Ever wondered how electric vehicles work and what makes them different from the vehicles we drive today? Here’s everything you need to know.
We've all heard of Elon Musk, the somewhat eccentric, technology-loving businessman. The billionaire has recently made headlines over the ongoing chaos at his latest acquisition Twitter, but the main reason he came to our attention in the first place was by putting electric vehicles back on the map with his company Tesla.
Sales of electric vehicles reached an all-time high in 2021 with almost 6.6 million units sold. But how do they work and are they dramatically different from the cars we drive every day?
What’s under the hood?
There are, of course, differences between a traditional fossil fuel-powered vehicle and an electric vehicle, and most of them are under the hood.
The first major difference is the car's motor. In a petrol vehicle, there is an internal combustion engine that works on the principle when a mixture of fuel and air is compressed and ignited, an explosion is created.
In a very simplistic way, the energy from this explosion is then used to power the engine and move the vehicle forward. In an electric vehicle, on the other hand, the motor is electric and works using electromagnets.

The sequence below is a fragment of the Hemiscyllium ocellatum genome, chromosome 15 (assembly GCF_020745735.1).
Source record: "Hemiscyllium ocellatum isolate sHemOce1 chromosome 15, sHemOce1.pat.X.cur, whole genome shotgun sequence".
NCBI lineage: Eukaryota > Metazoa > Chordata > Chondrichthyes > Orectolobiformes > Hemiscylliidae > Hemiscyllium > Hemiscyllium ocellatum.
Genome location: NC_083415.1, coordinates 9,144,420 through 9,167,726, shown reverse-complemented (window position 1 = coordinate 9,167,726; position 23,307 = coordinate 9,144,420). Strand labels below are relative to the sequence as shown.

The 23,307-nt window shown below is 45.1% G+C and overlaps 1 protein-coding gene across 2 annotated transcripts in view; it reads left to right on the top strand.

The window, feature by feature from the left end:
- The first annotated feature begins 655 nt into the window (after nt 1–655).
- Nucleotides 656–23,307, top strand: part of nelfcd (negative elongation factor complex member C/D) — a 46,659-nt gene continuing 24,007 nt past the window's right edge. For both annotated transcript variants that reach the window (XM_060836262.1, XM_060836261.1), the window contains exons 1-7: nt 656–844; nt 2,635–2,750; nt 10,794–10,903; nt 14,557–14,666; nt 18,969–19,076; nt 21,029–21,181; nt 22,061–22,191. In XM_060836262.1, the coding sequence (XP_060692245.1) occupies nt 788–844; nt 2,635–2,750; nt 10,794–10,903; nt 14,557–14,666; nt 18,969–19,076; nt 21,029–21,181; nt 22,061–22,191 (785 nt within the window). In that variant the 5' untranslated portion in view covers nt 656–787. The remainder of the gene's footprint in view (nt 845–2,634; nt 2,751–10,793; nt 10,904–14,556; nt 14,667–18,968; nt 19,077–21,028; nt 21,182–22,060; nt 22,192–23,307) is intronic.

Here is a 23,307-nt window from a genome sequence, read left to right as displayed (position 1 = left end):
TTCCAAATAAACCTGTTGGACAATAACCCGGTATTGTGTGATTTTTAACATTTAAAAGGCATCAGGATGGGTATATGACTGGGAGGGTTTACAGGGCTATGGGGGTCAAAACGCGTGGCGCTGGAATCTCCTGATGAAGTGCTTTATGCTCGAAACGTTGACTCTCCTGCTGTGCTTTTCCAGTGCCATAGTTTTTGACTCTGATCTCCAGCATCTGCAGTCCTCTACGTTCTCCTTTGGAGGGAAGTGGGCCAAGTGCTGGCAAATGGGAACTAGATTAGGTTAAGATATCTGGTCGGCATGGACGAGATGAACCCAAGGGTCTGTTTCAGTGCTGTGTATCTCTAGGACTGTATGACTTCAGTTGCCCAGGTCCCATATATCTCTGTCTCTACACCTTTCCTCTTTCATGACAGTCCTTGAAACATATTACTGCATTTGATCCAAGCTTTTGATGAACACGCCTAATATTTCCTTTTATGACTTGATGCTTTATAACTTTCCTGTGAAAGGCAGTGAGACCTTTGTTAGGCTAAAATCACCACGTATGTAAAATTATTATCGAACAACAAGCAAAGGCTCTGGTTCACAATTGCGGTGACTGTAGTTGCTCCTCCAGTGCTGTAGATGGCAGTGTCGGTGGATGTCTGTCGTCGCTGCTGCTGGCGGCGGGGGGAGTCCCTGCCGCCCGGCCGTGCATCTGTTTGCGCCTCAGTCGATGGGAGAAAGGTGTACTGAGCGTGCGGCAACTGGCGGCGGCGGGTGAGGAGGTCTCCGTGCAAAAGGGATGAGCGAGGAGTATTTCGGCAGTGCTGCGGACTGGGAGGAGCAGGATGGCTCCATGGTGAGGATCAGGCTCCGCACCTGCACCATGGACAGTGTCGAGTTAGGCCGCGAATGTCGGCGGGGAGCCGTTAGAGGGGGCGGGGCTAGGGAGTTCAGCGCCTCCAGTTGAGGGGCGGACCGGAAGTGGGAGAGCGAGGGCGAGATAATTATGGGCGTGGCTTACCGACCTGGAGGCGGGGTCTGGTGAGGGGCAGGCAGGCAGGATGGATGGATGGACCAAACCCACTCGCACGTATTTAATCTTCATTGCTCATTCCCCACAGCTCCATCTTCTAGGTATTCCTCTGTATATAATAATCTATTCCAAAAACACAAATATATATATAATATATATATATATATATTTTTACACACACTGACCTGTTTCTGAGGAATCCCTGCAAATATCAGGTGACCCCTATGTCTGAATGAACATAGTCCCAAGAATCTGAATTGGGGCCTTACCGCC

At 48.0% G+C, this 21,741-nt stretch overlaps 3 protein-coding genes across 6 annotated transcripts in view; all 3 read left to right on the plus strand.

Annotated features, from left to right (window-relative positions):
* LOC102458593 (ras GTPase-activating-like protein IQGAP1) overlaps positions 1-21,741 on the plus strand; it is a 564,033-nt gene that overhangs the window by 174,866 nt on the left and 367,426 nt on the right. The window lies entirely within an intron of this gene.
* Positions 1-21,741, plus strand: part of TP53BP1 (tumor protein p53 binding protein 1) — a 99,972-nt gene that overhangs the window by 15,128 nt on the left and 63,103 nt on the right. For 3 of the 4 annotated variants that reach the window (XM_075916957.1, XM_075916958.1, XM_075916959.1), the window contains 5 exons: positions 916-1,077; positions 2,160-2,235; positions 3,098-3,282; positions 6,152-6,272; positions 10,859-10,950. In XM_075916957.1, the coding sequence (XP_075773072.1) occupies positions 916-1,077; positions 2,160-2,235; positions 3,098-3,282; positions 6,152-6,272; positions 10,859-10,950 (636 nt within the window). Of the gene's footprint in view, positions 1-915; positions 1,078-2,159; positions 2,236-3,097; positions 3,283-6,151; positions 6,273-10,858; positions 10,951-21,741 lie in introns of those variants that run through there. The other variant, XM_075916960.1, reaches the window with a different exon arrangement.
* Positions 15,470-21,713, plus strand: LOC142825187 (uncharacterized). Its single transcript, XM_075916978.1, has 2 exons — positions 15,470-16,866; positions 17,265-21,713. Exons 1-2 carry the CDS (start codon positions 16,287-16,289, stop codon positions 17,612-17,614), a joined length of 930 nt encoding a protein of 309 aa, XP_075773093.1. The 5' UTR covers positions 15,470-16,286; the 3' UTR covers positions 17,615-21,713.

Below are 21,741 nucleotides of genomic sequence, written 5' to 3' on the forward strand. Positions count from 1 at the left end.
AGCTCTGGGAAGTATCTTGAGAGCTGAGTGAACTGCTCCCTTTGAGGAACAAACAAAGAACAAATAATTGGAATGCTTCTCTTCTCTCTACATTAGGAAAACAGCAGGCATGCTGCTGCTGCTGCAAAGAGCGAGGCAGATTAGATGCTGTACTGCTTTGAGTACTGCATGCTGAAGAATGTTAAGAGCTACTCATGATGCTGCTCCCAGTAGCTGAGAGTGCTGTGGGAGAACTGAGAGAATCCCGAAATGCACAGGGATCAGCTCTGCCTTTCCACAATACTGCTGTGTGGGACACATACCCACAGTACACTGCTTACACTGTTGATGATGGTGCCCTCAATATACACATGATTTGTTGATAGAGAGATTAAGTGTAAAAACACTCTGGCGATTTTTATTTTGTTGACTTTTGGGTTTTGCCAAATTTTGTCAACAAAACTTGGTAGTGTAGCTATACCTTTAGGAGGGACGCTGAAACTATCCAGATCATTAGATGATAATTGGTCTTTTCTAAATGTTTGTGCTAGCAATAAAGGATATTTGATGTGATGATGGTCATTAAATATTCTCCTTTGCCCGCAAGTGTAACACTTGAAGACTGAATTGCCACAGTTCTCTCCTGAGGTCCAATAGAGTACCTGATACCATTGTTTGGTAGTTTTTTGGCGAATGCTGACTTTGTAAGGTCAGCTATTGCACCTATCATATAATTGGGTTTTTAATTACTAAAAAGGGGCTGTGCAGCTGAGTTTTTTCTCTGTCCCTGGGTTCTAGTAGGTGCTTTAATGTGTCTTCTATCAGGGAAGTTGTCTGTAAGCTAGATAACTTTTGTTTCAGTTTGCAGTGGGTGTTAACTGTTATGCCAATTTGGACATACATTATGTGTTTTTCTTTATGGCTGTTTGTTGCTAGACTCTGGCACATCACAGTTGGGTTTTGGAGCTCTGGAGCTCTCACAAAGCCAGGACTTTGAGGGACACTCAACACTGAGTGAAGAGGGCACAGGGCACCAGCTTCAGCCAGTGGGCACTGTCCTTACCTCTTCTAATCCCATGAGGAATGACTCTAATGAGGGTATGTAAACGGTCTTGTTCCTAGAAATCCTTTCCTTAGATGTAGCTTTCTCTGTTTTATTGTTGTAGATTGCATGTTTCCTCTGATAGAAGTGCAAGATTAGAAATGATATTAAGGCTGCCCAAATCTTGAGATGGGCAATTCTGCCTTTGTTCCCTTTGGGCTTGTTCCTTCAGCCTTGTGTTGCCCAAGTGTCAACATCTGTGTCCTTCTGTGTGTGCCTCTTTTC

The second difference is, of course, the battery. To supply electricity to the motor and allow it to operate, electric vehicles are equipped with batteries. These are mainly based on lithium-ion technology, similar to what is inside your mobile phone.
The final key piece is the inverter. The current delivered by the battery is a direct current, but the motor, like your hairdryer, needs alternating current to operate. And that's exactly what the inverter does, turning direct current into alternating current.
Is everything as it seems with EVs?
The main advantage of electric vehicles is that they are purportedly better for the environment. There is no exhaust system and therefore no pollution.
The technology of electric motors is simpler than that of combustion engines. There are fewer parts and therefore less maintenance and less risk of breakdown.
This all sounds very promising, but things are not as black and white as they first appear.
Firstly, the cost of purchasing an electric car is higher than its combustion-engined counterparts, even if it’s considered cheaper over time due to lower maintenance and a lower cost of recharging.
The second problem concerns access to charging stations. Not everyone has the luxury of having a home equipped - or even that can be equipped - with a personal station. And even if the number of charging points is only increasing, it is not that easy to find the necessary infrastructure close to home, especially outside cities and large urban areas.
But the major drawback of EVs is actually environmental. The vehicles themselves don’t emit any pollutants but the batteries powering the motors are made with minerals that have to be mined, a process that has a huge ecological impact on our planet.
While EVs are not perfect, and perhaps never will be, they are generally regarded as the best option we have to reduce vehicle emissions and dependence on fossil fuels, particularly as the technology behind them continues to evolve and improve.